Or maybe I'm just jazzed from all that maté de coca.

Tuesday, July 31, 2012

Insights from my Afro-Ecuadorian Friend, Paulo

Photo available at
Paulo, a friend I met while interning in Ecuador, agreed to sit down with me and share his perspective on the struggles and challenges of the Afro-Ecuadorian community. Paulo received a Comuicador Social degree from Universidad Central del Ecuador in Quito and currently works as the Communications Liaison for Fundación FIDAL, an environment- and education-based non-profit organization started by former President of Ecuador, Rosalía Arteaga.

1.) I have heard that most Afro-Ecuadorians come from the province of Esmeraldas.  Where are you from?  Is there a large Afro-Ecuadorian presence in your community?

Ecuador has had two important migrations of African people. The first migration was in the 15th Century, when a slave ship wrecked along the Ecuadorian coast in Esmeraldas. In that event, about nineteen African men and nine African woman became free.

The second migration occurred in the 17th Century, when a religious colonial group called the Jesuits brought African people from areas in the Congo and Angola to slave markets in a valley of Ecuador called the “Valle del Chota”.  Valle del Chota, which is located along the border between the provinces of Carchi and Imbabura, was home to the most important slave market in Ecuador.  The slaves who were sold here were forced to work on nearby sugar cane plantations. 

I’m from Quito, but my parents are from the Valle del Chota. There is still a large Afro-Ecuadorian presence in the Valle del Chota and a growing presence in Quito.
Valle de Choto, photo available at http://www.panoramio.com/photo/11005928.

2.) In a lecture I attended, a speaker suggested that, Afro-Ecuadorians would say they prefer being discriminated against but visible in Ecuadorian society rather than being invisible.  What do you think of this statement?

First, I have never known an Afro-Ecuadorian who prefers to be discriminated.  In fact, we are fighting against these two topics: discrimination and invisibility. People have to understand one important thing: Invisibility is a consequence of discrimination. Discrimination cannot be a path to visibility because, when we discriminate against others for any reason, we are denying their origins, rights, culture, and existence. Discrimination is not a form of visibility.

3.) I understand that recent census data shows that the number of self-identified Afro-Ecuadorians is higher that the total number of self-identified indigenous people.  Do you think of yourself as indigenous?  Why do you think that Afro-Ecuadorians did not identify themselves as indigenous in the census?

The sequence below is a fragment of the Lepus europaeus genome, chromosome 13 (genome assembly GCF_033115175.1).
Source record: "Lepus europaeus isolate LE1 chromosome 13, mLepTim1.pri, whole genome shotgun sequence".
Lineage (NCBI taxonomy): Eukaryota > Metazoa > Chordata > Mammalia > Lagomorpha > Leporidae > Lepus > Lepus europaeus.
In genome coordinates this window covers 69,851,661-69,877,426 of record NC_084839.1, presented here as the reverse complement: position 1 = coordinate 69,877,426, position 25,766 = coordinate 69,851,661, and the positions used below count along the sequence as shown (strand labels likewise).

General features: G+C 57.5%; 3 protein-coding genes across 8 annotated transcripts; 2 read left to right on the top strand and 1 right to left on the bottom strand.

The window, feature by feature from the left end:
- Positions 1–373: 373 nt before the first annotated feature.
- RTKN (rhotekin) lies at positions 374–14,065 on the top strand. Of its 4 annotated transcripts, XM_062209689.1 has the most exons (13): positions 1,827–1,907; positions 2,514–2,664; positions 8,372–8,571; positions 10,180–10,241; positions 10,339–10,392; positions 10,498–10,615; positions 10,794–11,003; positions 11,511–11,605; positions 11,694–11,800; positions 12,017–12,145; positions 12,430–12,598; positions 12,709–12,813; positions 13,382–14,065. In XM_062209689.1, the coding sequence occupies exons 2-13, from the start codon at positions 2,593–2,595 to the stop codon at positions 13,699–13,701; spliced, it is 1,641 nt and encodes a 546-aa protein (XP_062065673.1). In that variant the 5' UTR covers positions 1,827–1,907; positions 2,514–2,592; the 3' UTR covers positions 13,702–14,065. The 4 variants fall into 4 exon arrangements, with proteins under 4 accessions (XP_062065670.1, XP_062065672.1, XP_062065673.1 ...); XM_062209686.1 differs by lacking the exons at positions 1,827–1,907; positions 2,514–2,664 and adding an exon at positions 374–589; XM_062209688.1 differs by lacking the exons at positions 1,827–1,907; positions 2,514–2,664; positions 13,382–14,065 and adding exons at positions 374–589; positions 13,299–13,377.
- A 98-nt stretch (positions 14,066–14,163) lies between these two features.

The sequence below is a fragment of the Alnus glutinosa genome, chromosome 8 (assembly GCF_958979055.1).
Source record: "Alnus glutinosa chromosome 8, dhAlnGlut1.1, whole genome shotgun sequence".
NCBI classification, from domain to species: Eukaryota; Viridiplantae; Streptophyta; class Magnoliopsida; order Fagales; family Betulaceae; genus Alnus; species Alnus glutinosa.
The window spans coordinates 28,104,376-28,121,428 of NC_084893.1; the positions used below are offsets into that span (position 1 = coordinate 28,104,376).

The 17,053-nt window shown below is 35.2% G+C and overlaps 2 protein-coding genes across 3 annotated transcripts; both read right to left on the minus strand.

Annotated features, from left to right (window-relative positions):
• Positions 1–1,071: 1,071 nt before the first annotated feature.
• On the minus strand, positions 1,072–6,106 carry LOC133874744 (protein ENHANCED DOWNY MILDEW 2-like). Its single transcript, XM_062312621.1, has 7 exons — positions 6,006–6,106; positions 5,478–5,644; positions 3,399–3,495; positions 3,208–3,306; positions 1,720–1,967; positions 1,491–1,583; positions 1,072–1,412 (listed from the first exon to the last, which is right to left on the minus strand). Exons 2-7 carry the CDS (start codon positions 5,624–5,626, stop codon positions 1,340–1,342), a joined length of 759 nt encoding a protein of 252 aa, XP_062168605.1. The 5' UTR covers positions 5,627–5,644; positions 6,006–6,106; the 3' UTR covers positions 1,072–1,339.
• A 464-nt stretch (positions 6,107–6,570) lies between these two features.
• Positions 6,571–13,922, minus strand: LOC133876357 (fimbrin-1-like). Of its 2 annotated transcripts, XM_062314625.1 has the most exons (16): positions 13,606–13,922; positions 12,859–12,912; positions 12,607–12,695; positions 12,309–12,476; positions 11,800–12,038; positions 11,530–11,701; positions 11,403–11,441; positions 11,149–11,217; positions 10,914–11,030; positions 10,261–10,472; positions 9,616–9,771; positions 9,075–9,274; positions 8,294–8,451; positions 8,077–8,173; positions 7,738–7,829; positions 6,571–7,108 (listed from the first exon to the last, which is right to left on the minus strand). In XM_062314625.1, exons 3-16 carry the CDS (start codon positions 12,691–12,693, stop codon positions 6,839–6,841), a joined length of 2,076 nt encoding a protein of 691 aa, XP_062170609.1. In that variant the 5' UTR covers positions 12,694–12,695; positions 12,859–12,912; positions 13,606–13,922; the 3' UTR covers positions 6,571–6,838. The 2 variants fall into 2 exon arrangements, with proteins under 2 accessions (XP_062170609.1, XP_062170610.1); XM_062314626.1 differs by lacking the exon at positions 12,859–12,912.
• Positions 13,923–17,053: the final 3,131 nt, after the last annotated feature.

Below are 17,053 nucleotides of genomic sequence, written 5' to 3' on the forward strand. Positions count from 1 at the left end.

When I hear the term indigenous, I think of the people who were in this region first, before others travelled here. This does not describe my people.  We were brought here from Africa 600 years ago.  This is why many Afro-Ecuadorians did not identify themselves as indigenous in the census.

Personally, I know that I have mestizo roots but I do not identify as mestizo.  This is because, when I walk down the street, society sees me as black rather than mestizo. The way that society sees me has shaped my life experiences.  For this reason I identify myself as Afro-Ecuadorian.

The recent census was interesting also because Afro-Ecuadorians had the option to self-identify as black or of African descent.  Many people chose to self-identify as black because they felt like the term Afro-Ecuadorian has been popularized by political elites with personal interests rather than by black people.

4.) I understand that FENOCIN is an indigenous organization within Ecuador that works to secure rights for several indigenous groups, including Afro-Ecuadorians.  Do you think that organizations like this one are truly working to help the Afro-Ecuadorian community? 

In Ecuador, we have about thirty Afro-Ecuadorian organizations that are supposed to be working for us, but in reality these groups focus on personal interests rather than the interests of Afro-Ecuadorians. For this reason, I don’t believe in these organizations. Unfortunately, we don’t have a solid Afro-Ecuadorian group who can represent us politically, intellectually and culturally and present a more positive image of our people. Right now, many individuals think of us only as people who play sports, engage in manual labor and law enforcement jobs, or commit crimes and go to prison.  This is a problem for my people.